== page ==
Korean archaeologists have discovered the remains of an 8th century toilet in one of the palaces of the Silla monarchs in Gyeongju, a town of the southeast coast of Korea. The facilities were found by a team from the Gyeongju National Research Institute of Cultural Heritage in the Gyeongju East Palace, a smaller building that was part of the great Dong Palace complex of the ancient kingdom of Silla (57 B.C. – 935 A.D.). It too was a royal residence and therefore only the butts of the royal family squatted over that fine hole in the floor.
Made from granite, the toilet features an oval opening in the floor about five inches long with large rectangular stones on both sides of it. The flagstones were tilted upward slightly to ensure that one’s feet would not be getting invited to the evacuation party. The hole in the floor leads to a culvert where the waste was carried away.
The Gyeongju National Research Institute of Cultural Heritage said Tuesday that excavation work at a site northeast of the Dong Palace in Gyeongju uncovered a stone flush toilet and draining system inside a stone structure.
It marked the first time for a bathroom structure, toilet and draining system to all be found at an ancient site in South Korea.
The institute explained that the oval-shaped flush toilet, made out of granite, has a drain and two rectangular slab stones on both sides apparently for users to plant their feet on when they are squatting.
An institute official said it appears that human excrement was flushed down the drain by pouring water into the toilet given that the bathroom had no water inflow equipment.
After use, the toilet would be “flushed” by dumping a lot of water into the hole. This is sufficient enough to get it props for being a flush toilet, but it’s a bit of a cheat though, because pouring a bucket of water into a hole cut into granite isn’t really the mechanism we think of as a “flush toilet.”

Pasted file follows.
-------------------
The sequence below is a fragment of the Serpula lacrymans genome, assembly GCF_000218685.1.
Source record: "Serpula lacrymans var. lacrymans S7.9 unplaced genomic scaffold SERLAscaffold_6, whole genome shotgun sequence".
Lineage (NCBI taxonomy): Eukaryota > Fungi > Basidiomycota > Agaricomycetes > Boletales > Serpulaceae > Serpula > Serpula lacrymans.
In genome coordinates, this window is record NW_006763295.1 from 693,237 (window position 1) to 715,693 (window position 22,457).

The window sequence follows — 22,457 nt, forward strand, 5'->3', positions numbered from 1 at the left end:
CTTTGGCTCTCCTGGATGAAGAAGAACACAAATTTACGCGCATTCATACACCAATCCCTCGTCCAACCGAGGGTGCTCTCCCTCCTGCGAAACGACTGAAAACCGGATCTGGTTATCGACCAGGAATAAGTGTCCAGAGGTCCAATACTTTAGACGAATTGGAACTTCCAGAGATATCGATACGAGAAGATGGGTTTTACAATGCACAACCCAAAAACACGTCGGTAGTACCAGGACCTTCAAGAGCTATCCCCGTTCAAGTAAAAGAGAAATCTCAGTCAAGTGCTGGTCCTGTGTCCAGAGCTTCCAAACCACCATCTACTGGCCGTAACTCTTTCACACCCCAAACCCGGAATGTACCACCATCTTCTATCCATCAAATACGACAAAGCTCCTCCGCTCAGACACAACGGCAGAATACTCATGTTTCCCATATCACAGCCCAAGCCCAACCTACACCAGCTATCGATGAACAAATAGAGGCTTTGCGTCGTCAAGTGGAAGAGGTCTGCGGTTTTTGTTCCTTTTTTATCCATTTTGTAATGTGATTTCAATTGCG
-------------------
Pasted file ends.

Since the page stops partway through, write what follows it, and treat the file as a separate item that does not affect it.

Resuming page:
The rush of water ensured solid waste would move briskly through the culvert which was designed to use gravity as an aid, much like a Roman aqueduct. About 23 feet away from the toilet, the culvert is a foot and a half lower in grade than it is close to it. This incline kept the water (and the many gross things it carried) flowing.
The depth of architectural and engineering analysis of waste management systems at the highest levels of social status and rank in 8th century Korea was possible at this site solely so much of the toilet and disposal structure has survived. This isn’t the first ancient toilet discovered in South Korea. (One at the Iksan royal palace dates to the 7th century; another at the Bulguksa Temple in Gyeongju from the 8th century.) Those aren’t complete, however. The palace’s draining toilet survives, but it has no foot slabs and no surviving drainage culvert. Same with the monastery.
The materials are also very different. Granite was an expensive stone, difficult to quarry and carve. It does not appear in the earlier toilet at Iksan or in the much more modest facilities of the temple. This was one ultra fancy toilet. That’s one of the reasons archaeologists are convinced it was intended for use by members of the Silla royal family. They’re hoping to find some organic remains, microscopic intestinal parasites, perhaps, that will lend new insight into the diet, health of the highest echelon of Silla society.